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February 16, 2012MADISON -- When the Wisconsin players talked about extra time off this week being good to help them rest up and get closer to 100 percent, it wasn't about their next opponent.
But with that opponent being Michigan State, it's fortuitous timing. Wisconsin will need all the effort and energy they can find Thursday night at the Breslin Center.
Coming away with a win will not be easy for Bo Ryan's team. But it most certainly will be a battle, especially on the boards.
"We know Michigan State is as physical as anyone we're going to play all year," Jared Berggren said. "That's something that they're always known for; being extremely physical and rebounding very well. Really, every player on the floor rebounds well.
"We're going to have to work hard, box out every time, stay disciplined, be tough, and try to win those 50/50 balls."
In each of the last three meetings between the Badgers and Spartans, the team that won the rebounding battle also came away with the victory. Wisconsin is 1-2 in those games, with the only win of the three contests coming last year at the Kohl Center.
When they met earlier this season, Michigan State outrebounded UW, 38-27, en route to a 63-60 victory. In their 64-61 overtime win last year in East Lansing, the Spartans held a 34-28 edge on the glass.
"They get after it," Ryan said. "They're big. They're long. I think that pretty much tells the story. I don't know how else you can describe it."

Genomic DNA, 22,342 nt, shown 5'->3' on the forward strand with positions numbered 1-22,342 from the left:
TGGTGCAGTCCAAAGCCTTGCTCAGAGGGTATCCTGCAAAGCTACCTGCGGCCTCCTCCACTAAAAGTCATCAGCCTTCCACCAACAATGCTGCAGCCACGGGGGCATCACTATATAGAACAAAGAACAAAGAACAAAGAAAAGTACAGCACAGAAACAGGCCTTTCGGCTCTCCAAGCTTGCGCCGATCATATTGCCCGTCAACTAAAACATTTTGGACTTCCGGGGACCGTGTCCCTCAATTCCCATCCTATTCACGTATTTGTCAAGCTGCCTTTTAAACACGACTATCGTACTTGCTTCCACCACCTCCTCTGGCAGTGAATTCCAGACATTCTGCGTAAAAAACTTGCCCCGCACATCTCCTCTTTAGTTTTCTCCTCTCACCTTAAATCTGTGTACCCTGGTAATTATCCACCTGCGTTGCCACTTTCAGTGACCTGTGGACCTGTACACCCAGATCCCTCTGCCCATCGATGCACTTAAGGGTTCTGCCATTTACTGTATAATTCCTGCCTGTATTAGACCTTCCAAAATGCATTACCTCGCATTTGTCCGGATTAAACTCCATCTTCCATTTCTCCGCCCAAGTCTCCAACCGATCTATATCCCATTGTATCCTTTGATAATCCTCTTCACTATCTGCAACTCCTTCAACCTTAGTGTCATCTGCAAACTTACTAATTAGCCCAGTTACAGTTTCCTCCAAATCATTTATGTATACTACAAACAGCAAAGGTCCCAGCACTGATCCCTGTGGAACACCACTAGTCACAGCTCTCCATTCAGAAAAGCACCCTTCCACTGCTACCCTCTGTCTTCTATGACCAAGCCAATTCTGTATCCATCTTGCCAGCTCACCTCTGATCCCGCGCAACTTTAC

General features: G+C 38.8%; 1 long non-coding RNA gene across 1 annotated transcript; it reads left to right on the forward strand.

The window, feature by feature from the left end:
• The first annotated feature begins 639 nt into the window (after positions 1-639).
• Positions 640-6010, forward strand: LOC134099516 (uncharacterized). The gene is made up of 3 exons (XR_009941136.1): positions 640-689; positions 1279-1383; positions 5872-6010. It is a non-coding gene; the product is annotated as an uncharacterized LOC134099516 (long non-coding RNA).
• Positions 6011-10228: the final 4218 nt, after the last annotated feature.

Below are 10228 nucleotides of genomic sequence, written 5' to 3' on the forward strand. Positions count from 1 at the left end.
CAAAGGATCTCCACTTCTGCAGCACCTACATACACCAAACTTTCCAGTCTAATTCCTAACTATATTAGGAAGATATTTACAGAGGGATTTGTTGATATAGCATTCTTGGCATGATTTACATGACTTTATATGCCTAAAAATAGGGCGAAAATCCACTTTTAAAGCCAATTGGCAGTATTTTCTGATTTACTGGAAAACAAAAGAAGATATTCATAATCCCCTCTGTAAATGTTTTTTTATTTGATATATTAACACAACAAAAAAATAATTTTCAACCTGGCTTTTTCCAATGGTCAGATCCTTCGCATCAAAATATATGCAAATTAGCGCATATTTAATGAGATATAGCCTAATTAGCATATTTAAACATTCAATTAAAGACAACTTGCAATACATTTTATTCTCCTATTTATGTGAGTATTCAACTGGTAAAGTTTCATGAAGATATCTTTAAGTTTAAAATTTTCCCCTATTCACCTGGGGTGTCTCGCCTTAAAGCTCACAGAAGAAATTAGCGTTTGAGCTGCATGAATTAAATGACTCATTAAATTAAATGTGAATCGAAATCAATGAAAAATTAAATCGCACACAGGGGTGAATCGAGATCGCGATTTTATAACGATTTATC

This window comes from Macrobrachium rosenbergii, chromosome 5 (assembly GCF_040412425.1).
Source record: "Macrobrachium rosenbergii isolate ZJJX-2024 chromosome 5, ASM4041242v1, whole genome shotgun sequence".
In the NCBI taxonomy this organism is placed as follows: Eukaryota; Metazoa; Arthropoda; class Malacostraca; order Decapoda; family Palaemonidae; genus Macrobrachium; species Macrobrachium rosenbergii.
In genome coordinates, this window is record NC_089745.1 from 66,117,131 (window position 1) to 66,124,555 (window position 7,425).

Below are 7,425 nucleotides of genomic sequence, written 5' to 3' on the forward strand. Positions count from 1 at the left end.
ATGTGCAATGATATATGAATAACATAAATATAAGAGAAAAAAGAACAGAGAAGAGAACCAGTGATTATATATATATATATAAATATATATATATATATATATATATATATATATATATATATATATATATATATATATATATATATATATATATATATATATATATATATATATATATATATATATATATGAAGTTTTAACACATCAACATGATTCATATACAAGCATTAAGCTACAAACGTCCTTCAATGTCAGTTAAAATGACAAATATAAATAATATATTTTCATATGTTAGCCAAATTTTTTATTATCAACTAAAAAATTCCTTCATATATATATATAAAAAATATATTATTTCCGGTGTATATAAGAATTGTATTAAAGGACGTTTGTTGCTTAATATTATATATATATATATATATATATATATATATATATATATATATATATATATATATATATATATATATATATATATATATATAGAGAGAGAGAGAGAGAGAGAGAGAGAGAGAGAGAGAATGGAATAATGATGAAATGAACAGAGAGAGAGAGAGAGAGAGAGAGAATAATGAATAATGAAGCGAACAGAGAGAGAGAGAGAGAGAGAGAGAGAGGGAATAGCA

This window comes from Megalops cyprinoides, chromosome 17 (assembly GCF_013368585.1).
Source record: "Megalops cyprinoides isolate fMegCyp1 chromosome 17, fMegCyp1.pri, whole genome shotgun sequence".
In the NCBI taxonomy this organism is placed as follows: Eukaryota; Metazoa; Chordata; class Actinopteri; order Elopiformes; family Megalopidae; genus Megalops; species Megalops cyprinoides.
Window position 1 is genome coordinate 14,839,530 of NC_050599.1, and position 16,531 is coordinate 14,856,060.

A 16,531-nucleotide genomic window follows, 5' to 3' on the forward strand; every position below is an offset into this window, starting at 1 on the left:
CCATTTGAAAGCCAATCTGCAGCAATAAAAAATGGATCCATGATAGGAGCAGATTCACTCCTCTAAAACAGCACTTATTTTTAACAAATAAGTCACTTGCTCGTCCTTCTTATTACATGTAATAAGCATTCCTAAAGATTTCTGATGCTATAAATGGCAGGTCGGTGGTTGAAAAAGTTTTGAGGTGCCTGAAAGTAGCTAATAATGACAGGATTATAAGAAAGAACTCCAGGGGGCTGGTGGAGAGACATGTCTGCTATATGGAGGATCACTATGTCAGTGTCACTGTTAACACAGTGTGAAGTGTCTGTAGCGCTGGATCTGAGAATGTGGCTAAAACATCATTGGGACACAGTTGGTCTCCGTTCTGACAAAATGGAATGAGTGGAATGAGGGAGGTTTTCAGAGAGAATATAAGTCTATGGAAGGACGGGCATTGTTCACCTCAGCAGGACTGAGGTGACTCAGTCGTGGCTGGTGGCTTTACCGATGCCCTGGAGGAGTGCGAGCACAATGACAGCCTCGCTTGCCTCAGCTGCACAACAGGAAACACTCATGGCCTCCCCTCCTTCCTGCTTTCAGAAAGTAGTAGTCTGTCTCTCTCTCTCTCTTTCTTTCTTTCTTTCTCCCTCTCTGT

Of those 72 rebounds that MSU grabbed in its last two wins over Wisconsin, senior forward Draymond Green accounted for 23 of them (32 percent), including four offensive rebounds in each of those games.
Green's average of 11.3 rebounds per game in conference play leads the Big Ten, as does his overall average of 10.5 boards per contest. If the Badgers want to pick up their fifth consecutive road win, keeping Green off the glass, especially on the offensive end, would go a long way.
"Last game [in Madison], Draymond Green just had his way," UW video coordinator Sharif Chambliss said. "Guys know they have a challenge put forth ahead of them right now going in there on Thursday.
"You can't let anybody just dictate what they want to do all the time. [Green] and (Derrick) Nix had their way and Payne was just all over. So we have to be able to go in there and control the physicality of the game."
Green, of course, can't do it all on his own. Michigan State leads the Big Ten in rebounds per game with 40, while also limiting opponents to a Big Ten-best 29.4 rebounds per game. The Spartans' +10.5 rebounding margin has a lot to do with Green, but Derrick Nix and Branden Dawson do their part as well. Dawson grabs 4.9 rebounds per game, while Nix averages 3.8. Adreian Payne, Brandon Wood and Austin Thornton each pull down at least three boards per contest as well.
By comparison, Ryan Evans leads the Badgers in rebounding with 6.8 per game -- nearly four less than Green -- while four others average between four and 5.3 rebounds apiece. Wisconsin's top six rebounders combine for 27.7 per game, while Michigan State's top five grab 29.6 a game.
How would Ryan assess his team's rebounding this season, which ranks fifth in the Big Ten?
"Well, it depends on what day you ask," Ryan said Monday during his weekly press conference. "Since you're asking today, our guys are making strides. It's an area that you always can improve on.
"That expression about the ball bouncing your way, with rebounds, every shot is a potential loose ball. Go get them. And our guys like to mix it up. They like to get after them, but sometimes the other team might be a little bit more physical, a little taller, longer, as I said, better bounce, but it should never be because we're not trying to do the fundamentally sound things to rebound."